Dr Andrew Deaner’s risqué assertiveness led to Muamba being driven further away, to a more specialist hospital; a triumph of professional cool-headedness. Lots of fans cop a lot of stick for their non-support, with many grounds subsequently derided by so called ‘better fans’ for their rejection of emotion and general on-the-day madness. With this in mind, I think I’d most like to play for Fulham. Just imagine the expertise around you pending a breakdown of some description: finance, law, medicine would be totally covered. Also, the Cottage is so quiet you could be guaranteed that if you did suffer a sudden medical ailment, you could lie there fully-assured the various do-gooders would be able to communicate in a surgery-like environment. God forbid Muamba – or rather Fabrice – had collapsed at the Britannia with all its horrible shouting and atmosphere; you’d have 30,000 up for murder. Hopefully we’ll soon get fans boasting about how many degrees their average season-ticket holder has.
Malcolm Glazer’s reported intention to seek investment in the Singaporean stock-market seems silly in this light. He should have just made an appeal for bidders over the tannoy:
“Could the owner of the Ferrari with the twaty personalised number plate please move it out of Bebe’s parking spot – yes, we know he’s crap – and email firstname.lastname@example.org with the latest news from the far east?”
Perhaps some helpful banker could just “do a Deaner” and just run onto the pitch, skilfully manipulating the simpleton in the hi-vis jacket to let him on the field through Etonian-charm and terrifying phrases like ‘leveraged-buyout’, ‘commodity pattern of trade’ and finally just “sell, sell, sell!!!” It’s surprising United haven’t struck a deal with the FT, who could relay the latest headlines on the digital advertising hoardings. Then again I suppose if some unexpected news came through regarding an oil-rig explosion in the middle-east the stadium could quite easily empty, which would completely diminish the visceral anger of Wazza ripping his top off after smashing in another against Citeh.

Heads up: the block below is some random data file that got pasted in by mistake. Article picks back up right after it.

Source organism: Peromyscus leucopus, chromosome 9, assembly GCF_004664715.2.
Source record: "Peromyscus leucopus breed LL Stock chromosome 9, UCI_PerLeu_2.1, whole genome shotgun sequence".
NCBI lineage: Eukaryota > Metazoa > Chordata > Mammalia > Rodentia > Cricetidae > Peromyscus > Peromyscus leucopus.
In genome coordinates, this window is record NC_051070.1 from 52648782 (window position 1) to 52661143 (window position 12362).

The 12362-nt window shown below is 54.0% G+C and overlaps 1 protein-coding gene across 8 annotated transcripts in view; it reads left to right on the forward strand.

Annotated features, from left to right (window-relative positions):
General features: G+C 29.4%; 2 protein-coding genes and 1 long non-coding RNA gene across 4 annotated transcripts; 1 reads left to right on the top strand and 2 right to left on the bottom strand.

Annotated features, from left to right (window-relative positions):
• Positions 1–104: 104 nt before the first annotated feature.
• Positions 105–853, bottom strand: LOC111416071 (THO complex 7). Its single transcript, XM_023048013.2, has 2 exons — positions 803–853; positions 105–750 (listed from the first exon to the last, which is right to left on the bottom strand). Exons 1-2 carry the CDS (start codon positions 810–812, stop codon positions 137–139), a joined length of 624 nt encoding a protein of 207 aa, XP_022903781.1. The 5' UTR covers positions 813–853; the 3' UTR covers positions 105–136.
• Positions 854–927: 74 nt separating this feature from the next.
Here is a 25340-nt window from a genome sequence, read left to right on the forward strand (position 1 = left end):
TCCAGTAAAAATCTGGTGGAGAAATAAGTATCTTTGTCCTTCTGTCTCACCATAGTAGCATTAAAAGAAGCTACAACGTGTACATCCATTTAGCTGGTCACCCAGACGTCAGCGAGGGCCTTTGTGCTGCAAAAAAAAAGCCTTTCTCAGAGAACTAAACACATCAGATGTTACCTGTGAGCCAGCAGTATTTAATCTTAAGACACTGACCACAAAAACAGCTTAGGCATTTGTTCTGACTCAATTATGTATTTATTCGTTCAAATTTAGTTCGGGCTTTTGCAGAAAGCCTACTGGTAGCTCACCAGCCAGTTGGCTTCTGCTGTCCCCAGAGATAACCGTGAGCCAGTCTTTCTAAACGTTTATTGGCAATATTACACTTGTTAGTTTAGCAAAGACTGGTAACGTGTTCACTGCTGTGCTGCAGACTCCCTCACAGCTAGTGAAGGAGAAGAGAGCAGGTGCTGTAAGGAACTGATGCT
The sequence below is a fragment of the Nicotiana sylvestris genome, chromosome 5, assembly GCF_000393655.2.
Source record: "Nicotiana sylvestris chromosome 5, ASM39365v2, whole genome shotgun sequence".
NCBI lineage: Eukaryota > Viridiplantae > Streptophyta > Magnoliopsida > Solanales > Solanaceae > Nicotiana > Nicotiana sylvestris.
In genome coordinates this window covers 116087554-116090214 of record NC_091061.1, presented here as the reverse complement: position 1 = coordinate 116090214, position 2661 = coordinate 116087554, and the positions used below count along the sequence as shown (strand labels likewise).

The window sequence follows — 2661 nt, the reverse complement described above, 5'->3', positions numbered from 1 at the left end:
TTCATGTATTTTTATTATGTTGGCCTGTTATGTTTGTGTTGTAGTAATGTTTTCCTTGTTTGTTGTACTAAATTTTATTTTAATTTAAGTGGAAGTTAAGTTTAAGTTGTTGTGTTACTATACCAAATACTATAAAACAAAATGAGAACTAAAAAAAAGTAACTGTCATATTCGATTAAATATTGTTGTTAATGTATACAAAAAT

Since Dr. Deaner became a national hero, you have to wonder whether Roy Keane feels a bit silly over his slating of the Old Trafford faithful-till-a-better-team-comes-along for their choice of sandwich filling. With a more vociferous middle-class crowd, we might have seen a spokesperson come back at him with: “Well I bet your wages aren’t working for you nearly as hard as you they could be, you ISA-loving small-timer,” and so forth. Hopefully the praise lavished over Dr Andrew Deaner will give the professional-classes a voice inside stadia across the nation (in the Premier League at least) as Richard Scudamore finally realises the dream of “fahkin no atmosphere in there” becoming the new “oh my days bruv the place was fuckin bouncin!”